Luxury Lairs and Perfect Powder at France’s Most Glamorous Ski Resort / LUXURY TRAVEL MAG / By Janbolat Khanat / Astana / TRAVEL EXCLUSIVE NEWS / New York
By Gary Allen
Dream conditions await snow enthusiasts in Courchevel, the French Alps’ Most Glamorous Ski Resort. And things only get better from there
“We have over 600 kilometres of trails to ski today so we better get skiing … fast.”
Well, that’s one way to get a skiing enthusiast excited. Another is to simply plonk him on the pristine powder of the world’s largest connected ski area, Les Trois Vallées.
And here I am – utterly enthused and ready to tackle those 600 kilometres my guide, Patrick, from Oxygene Ski & Snowboard School, has promised. It is a textbook bluebird day in Courchevel, an irrefutable winter wonderland located in the Vallées’ westernmost fold. I have four days’ skiing ahead of me and as I stand in wait under a bright, cloudless sky, the temperature sitting at a crisp five degrees and not even a lick of wind in the air, I cannot believe my luck.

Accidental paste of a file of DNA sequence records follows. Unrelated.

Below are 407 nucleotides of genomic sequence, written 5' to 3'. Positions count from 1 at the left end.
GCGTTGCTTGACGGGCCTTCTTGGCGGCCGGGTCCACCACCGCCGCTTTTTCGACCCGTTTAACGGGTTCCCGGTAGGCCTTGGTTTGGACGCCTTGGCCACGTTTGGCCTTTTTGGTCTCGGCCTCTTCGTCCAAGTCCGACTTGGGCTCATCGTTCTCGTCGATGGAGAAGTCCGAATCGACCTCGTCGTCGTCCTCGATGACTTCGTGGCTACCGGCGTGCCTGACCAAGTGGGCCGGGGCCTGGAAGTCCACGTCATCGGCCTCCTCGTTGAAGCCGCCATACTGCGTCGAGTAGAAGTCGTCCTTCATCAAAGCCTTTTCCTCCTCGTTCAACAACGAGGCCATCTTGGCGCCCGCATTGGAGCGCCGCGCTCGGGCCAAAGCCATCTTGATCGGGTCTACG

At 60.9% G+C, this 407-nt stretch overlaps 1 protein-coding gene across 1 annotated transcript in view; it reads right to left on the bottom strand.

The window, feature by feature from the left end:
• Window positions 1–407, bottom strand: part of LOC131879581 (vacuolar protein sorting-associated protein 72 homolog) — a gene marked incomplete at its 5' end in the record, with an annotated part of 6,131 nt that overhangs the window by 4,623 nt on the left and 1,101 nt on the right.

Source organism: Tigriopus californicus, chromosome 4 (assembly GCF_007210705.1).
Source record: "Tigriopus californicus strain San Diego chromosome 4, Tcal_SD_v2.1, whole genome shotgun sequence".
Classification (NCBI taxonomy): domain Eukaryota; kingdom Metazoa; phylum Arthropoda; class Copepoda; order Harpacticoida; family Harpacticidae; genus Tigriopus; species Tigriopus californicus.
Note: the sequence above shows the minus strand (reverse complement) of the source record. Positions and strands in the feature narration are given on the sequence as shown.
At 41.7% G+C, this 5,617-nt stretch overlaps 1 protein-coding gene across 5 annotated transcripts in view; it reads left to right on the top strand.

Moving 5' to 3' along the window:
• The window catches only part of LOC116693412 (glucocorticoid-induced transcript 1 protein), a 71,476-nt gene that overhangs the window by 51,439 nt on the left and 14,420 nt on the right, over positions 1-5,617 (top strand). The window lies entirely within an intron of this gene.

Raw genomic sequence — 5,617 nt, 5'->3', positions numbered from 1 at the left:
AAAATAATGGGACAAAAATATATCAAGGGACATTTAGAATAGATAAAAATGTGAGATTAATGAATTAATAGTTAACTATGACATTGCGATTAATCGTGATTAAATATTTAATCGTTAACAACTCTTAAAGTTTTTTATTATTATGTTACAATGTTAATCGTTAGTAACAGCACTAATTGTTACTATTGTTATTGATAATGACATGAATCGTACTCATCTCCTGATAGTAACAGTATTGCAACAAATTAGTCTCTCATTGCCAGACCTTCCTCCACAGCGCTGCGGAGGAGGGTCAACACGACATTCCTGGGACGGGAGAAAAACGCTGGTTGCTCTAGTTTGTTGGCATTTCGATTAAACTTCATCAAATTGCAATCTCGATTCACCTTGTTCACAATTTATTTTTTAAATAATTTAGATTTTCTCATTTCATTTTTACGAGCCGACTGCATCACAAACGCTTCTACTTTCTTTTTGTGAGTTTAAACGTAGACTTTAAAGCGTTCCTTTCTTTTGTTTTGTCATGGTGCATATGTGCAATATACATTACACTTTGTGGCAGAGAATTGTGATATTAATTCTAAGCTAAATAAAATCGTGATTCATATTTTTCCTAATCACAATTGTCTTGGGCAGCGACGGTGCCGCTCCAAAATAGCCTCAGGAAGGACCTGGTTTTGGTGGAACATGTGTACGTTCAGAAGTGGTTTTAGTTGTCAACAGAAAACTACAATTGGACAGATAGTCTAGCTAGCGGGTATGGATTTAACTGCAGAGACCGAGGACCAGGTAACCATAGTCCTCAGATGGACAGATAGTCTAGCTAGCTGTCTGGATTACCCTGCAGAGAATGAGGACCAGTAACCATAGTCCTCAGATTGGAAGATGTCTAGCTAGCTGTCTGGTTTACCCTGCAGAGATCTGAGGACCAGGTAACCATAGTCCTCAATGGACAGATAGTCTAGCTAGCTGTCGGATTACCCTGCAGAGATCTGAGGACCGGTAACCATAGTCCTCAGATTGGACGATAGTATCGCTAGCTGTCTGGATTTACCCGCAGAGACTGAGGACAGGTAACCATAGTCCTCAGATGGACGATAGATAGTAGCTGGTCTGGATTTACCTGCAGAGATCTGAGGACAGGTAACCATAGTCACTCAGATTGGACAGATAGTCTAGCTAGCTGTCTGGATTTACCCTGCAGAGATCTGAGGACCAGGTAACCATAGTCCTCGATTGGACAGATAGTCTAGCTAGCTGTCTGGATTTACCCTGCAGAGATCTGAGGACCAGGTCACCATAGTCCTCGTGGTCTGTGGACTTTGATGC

As I look around to share my sense of gleeful disbelief, I realise I am luckier still. There is barely anyone around; I am at one of the world’s most famous, not to mention glamorous, ski resorts and I’ve got it almost all to myself.
But enough astonishment. It is time to put my skis to work.
Les Trois Vallées is immense with groomed trails spread over, as one might guess, three picturesque valleys. As well as the 600 kilometres of runs Patrick has already highlighted, there are 66 kilometres of cross-country ski trails and 18 kilometres of marked snowshoeing trails. The sheer size of the area means options are plentiful with challenging gradients and off-piste treasures for experts, friendly and accessible runs for beginners, and endless cruising possibilities for those who land somewhere in between.